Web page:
The Muhammad Cartoons: An Ethnocentric Double Standard

We all thought, didn't we, that the Muslims were somehow crazy to be so incensed that a Dutch newspaper would publish cartoons in 2005 that portrayed the Islamic Prophet Muhammad in a negative light? Well, we were wrong. Let's look at what the same newspaper didn't publish because of its offensiveness to readers.

In 2005, the Dutch newspaper, Jyllands-Posten published a series of 12 editorial cartoons that depicted Muslim prophet Muhammad in a negative light.  The paper's intent was to show that it would not be cowed by demands for self-censorship.  Muslims the world over were dismayed by the disrespect shown their prophet by Jyllands-Posten. A few were positively apoplectic about the rudeness shown by the paper, and an even smaller percentage called for death to the perpetrators.

Crazy, huh?  Not so fast...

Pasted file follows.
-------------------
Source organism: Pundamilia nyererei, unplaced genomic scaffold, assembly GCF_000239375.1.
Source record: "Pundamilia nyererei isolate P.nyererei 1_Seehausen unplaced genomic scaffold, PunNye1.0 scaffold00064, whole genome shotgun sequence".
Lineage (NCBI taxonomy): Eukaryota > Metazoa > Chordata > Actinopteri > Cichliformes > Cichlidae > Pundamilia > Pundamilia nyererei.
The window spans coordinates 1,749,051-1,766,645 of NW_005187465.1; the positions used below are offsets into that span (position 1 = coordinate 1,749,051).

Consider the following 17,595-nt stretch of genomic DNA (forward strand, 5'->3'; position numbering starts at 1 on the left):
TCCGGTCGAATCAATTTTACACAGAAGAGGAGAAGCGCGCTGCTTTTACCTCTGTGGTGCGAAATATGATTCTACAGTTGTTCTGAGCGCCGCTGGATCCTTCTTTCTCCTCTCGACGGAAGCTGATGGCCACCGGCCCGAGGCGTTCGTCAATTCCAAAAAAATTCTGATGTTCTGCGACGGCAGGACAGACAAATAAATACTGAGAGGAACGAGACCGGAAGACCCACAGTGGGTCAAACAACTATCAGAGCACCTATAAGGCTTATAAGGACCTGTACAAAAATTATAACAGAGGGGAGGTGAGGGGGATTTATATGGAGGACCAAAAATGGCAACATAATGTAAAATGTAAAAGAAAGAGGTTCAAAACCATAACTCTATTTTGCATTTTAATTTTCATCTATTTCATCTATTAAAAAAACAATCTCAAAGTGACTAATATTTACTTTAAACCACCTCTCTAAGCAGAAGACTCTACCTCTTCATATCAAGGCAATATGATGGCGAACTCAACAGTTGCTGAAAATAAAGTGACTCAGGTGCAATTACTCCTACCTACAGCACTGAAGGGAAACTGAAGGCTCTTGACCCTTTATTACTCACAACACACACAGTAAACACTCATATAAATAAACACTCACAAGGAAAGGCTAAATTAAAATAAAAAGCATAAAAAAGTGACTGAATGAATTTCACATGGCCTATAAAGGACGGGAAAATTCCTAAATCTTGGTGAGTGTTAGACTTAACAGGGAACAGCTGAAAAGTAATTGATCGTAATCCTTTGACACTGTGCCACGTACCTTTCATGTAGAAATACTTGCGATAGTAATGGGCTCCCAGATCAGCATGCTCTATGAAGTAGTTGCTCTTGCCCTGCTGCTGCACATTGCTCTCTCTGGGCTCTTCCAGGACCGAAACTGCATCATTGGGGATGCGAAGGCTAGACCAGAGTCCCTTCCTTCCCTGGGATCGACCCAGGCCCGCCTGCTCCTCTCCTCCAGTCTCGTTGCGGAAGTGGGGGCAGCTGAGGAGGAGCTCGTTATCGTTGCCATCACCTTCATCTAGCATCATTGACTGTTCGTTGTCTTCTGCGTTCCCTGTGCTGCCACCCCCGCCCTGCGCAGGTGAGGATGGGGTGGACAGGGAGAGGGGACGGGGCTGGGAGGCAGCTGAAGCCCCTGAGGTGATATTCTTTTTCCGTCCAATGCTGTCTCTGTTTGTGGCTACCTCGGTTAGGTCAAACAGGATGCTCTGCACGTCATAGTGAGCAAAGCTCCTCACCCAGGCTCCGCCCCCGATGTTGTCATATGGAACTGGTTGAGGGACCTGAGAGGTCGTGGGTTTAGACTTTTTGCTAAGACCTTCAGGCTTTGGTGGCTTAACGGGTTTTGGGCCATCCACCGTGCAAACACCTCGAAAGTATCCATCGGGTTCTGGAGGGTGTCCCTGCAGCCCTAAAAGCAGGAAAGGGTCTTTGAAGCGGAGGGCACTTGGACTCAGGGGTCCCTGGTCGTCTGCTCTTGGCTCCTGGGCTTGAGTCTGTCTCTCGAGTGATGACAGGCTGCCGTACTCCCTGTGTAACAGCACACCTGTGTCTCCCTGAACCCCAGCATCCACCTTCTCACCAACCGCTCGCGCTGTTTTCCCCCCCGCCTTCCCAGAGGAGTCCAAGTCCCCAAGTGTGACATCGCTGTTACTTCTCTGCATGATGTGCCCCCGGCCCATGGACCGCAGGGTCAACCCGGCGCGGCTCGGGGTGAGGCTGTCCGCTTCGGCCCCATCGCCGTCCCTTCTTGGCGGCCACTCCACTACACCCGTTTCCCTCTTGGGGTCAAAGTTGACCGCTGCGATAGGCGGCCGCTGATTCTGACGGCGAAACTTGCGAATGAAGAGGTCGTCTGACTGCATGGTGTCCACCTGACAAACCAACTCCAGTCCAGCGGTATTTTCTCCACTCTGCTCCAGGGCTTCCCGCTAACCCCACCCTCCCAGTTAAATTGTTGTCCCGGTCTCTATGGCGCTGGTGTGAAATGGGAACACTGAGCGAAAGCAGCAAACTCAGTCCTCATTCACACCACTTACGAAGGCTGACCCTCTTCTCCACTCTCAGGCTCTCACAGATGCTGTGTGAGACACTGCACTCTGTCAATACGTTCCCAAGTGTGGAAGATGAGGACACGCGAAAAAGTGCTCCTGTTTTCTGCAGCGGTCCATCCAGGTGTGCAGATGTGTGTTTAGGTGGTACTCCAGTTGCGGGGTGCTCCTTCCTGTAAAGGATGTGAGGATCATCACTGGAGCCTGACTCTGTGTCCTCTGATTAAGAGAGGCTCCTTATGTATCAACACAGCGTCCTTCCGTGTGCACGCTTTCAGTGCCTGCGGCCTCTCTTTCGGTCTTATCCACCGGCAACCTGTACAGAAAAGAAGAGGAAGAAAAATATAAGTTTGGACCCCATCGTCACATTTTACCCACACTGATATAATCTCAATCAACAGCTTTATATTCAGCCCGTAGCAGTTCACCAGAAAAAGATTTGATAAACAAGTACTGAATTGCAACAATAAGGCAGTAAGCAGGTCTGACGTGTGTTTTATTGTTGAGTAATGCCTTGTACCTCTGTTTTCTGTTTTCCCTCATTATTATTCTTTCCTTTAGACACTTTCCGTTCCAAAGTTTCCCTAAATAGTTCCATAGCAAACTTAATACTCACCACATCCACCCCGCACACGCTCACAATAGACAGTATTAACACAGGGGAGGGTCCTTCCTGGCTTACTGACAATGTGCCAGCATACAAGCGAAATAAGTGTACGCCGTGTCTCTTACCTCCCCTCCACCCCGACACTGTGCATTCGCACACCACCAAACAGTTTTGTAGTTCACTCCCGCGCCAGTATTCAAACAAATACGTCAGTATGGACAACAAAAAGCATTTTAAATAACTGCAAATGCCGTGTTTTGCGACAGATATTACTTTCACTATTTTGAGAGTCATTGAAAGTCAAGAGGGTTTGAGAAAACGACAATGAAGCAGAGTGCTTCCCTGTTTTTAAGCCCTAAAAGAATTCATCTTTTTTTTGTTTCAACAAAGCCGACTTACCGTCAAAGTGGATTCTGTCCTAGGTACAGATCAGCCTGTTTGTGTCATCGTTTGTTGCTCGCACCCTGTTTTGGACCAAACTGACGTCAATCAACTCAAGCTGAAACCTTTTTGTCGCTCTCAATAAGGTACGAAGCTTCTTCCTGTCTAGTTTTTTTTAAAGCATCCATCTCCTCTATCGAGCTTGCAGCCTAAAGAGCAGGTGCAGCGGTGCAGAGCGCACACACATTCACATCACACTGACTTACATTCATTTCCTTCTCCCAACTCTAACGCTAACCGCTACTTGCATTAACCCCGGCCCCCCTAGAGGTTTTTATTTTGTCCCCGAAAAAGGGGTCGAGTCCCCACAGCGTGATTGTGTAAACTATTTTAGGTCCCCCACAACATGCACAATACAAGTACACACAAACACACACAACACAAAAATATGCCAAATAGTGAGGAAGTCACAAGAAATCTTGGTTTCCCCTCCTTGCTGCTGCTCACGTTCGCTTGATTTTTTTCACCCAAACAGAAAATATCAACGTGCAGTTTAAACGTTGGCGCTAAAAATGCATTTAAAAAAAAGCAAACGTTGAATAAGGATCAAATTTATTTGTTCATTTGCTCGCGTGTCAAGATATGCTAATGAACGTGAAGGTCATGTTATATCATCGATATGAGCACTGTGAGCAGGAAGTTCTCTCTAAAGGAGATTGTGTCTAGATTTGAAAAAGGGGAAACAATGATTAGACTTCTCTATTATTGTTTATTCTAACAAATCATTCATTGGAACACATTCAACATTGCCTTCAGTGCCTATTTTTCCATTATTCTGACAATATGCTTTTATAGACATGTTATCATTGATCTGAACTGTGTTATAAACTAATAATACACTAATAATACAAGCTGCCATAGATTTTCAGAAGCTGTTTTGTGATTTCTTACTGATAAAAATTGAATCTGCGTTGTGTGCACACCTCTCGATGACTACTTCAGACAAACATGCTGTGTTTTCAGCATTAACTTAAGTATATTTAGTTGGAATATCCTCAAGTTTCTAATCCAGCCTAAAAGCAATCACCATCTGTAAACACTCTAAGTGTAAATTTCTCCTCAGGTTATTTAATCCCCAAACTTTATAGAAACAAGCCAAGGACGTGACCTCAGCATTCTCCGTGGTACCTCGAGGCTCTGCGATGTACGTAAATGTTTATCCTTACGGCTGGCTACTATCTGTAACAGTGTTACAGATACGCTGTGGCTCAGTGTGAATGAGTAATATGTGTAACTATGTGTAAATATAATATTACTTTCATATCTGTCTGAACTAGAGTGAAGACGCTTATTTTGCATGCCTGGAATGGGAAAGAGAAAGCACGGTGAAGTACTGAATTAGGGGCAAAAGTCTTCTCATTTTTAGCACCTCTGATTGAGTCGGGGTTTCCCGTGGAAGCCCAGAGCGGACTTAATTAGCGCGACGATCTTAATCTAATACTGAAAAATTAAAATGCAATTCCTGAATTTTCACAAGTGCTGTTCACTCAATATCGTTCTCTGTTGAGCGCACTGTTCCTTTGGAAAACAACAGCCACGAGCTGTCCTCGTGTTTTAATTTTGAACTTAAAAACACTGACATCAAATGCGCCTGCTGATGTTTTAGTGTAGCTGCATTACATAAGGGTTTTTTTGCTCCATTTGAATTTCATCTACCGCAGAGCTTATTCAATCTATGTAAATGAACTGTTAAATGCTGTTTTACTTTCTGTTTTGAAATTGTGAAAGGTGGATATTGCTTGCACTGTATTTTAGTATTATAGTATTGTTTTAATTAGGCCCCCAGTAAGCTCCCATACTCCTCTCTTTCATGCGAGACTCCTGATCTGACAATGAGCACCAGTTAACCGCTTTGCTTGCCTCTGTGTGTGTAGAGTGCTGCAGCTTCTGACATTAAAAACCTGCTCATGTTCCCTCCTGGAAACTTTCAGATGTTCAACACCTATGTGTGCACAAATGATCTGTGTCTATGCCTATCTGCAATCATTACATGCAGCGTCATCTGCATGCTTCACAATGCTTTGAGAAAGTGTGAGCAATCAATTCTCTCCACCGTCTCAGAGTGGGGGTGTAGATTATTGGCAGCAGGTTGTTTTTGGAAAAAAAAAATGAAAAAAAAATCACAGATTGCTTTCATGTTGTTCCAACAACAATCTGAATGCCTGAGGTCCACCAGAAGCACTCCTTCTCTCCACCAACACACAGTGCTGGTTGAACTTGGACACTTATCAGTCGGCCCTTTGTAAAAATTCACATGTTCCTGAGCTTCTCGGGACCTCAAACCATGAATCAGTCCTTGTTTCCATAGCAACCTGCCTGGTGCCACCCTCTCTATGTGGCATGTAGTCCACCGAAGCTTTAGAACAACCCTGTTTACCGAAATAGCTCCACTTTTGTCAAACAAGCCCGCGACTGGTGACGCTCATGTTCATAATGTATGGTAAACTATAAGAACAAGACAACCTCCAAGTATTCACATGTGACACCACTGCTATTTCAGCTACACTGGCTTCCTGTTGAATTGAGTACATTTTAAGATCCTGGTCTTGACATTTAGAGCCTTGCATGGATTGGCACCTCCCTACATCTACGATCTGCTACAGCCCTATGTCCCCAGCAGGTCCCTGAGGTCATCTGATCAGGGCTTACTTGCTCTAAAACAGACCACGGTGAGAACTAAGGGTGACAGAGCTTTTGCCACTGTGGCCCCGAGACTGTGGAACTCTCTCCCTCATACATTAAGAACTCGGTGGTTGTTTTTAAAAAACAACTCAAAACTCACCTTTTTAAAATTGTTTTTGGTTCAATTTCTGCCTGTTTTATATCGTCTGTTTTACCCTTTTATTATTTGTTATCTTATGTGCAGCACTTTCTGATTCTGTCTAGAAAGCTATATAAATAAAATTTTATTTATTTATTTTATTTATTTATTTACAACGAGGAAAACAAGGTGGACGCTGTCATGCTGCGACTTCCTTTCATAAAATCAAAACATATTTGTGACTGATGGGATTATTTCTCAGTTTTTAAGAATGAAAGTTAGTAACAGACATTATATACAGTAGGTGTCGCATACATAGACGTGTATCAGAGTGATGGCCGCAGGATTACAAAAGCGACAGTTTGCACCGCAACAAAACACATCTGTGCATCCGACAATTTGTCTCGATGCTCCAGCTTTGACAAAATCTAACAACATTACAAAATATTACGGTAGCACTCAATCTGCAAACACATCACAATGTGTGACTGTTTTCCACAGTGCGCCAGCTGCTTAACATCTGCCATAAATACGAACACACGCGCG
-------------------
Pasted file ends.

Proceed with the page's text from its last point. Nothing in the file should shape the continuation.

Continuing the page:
Interestingly, the Jyllands-Posten already has a regime of self-censorship. It refuses, out of good taste, to print pornography, pictures of dead bodies, or any but them tamest of curse words--and that only rarely.  Why? Because it respects (ahem, most) of its readership and doesn't want to offend them.

More to the point, Jyllands-Posten had the opportunity, just two years before the Muhammad cartoon series was published, to print cartoons that were mildly unflattering as regards Christ and his resurrection--yet they chose not to. Jens Kaiser, the paper's Sunday editor, said of the decision: "I don't think Jyllands-Posten's readers will enjoy the drawings. As a matter of fact, I think they will provoke an outcry. Therefore I will not use them."

If I were I Muslim, I would be angry at Jyllands-Posten too.  Wouldn't you?  Come to think of it, I'm not a Muslim, and I'm still angry at JP's ethnocentric double standard.


  1. It's not a double standard, it's a choice. One you might disagree with but not one that should get people killed. I'll go so far as to say that if they had published those unflattering pictures of Jesus the worst that would have happened would have been outcry, calls for someone's job and perhaps a boycott. All quite tame in comparison to what the muslims, across the world, did. What price free speech and personal choice eh?


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